Similar techniques to what was discussed earlier could be used: frames of video or sequential nature of data. Frames that are nearby in a video are related and frames, say, from a different video or which are further away in time are unrelated. And that has formed the basis of a lot of self- supervised learning methods in this area. This method is called CPC, which is contrastive predictive coding, which relies on the sequential nature of a signal and it basically says that samples that are close by, like in the time-space, are related and samples that are further apart in the time-space are unrelated. A fairly large amount of work basically exploiting this: it can either be in the speech domain, video, text, or particular images. And recently, we’ve also been working on video and audio so basically saying a video and its corresponding audio are related samples and video and audio from a different video are basically unrelated samples.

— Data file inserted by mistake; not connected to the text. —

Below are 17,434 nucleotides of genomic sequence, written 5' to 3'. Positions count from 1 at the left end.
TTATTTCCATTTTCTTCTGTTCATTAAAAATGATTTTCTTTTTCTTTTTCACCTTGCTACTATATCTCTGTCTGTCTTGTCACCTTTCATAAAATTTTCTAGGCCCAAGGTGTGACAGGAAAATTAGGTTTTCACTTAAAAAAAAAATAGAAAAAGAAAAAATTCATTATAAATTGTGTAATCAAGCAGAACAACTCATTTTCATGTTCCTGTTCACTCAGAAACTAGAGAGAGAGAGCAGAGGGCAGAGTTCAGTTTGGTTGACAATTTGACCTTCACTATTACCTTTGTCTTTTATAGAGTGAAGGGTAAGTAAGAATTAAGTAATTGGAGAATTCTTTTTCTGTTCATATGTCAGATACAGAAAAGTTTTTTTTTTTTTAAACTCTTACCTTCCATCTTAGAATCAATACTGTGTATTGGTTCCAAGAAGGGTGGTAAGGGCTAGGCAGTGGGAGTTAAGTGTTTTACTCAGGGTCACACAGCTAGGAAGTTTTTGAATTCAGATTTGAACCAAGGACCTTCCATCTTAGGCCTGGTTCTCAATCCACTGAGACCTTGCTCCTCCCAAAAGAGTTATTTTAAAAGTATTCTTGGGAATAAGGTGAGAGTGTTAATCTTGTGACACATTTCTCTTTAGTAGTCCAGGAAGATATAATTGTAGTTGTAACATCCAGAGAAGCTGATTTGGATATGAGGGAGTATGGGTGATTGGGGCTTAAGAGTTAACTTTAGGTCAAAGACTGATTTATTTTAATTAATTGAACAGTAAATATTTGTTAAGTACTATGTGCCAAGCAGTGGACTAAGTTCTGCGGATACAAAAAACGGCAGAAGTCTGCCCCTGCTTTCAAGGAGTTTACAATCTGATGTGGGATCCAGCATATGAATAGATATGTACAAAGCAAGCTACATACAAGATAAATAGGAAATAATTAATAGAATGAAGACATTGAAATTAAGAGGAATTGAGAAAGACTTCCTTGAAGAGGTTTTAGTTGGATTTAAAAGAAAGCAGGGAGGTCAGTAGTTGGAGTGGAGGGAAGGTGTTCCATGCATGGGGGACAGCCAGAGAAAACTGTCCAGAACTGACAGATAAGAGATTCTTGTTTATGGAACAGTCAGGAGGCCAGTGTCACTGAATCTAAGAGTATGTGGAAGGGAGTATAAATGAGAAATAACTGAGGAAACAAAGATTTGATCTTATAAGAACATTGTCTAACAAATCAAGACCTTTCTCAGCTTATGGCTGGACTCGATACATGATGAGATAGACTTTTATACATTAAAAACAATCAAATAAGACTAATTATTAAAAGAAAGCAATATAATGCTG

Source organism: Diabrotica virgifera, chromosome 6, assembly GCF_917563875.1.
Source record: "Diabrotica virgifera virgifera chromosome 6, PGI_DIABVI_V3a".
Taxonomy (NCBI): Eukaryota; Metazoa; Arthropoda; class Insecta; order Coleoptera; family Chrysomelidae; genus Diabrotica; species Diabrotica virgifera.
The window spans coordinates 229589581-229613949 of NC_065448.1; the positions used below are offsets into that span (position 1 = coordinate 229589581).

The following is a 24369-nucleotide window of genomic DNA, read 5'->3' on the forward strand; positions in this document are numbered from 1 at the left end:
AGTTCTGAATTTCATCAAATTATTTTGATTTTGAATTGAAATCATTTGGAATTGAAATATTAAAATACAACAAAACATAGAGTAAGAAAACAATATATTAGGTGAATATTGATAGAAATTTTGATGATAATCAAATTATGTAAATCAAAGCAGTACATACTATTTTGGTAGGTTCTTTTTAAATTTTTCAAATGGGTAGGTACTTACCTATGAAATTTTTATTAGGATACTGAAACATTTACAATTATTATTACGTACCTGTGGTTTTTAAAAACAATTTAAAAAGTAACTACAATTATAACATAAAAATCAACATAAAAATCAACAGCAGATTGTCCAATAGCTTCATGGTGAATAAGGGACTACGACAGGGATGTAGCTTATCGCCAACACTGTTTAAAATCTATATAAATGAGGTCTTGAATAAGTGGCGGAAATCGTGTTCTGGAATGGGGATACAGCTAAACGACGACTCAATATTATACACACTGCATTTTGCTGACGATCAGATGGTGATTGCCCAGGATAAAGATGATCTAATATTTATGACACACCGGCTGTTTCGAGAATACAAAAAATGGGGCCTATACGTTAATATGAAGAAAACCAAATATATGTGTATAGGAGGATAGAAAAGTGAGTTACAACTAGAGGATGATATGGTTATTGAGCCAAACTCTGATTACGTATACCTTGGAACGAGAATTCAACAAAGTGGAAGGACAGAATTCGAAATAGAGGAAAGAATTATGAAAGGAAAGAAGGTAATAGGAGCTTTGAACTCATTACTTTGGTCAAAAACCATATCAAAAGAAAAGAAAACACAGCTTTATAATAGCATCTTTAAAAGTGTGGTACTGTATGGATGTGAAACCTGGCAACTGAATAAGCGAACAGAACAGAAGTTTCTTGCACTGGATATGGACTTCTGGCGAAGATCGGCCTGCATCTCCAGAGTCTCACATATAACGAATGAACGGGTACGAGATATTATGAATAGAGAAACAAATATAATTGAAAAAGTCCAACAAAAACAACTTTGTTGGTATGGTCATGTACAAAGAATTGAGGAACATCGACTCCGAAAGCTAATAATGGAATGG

Tracking Objects

Fig. 11: Tracking the Objects

Some of the early work, like self-supervised learning, also uses this contrastive learning method and they really defined related examples fairly interestingly. You run a tracked object tracker over a video and that gives you a moving patch and what you say is that any patch that was tracked by the tracker is related to the original patch. Whereas, any patch from a different video is not a related patch. So that basically gives out these bunch of related and unrelated samples. In figure 11(c), you have this like distance notation. What this network tries to learn is basically that patches that are coming from the same video are related and patches that are coming from different videos are not related. In some way, it automatically learns about different poses of an object. It tries to group together a cycle, viewed from different viewing angles or different poses of a dog.

Nearby patches vs. distant patches of an Image

Fig. 12: Nearby patches *vs.* distant patches of an Image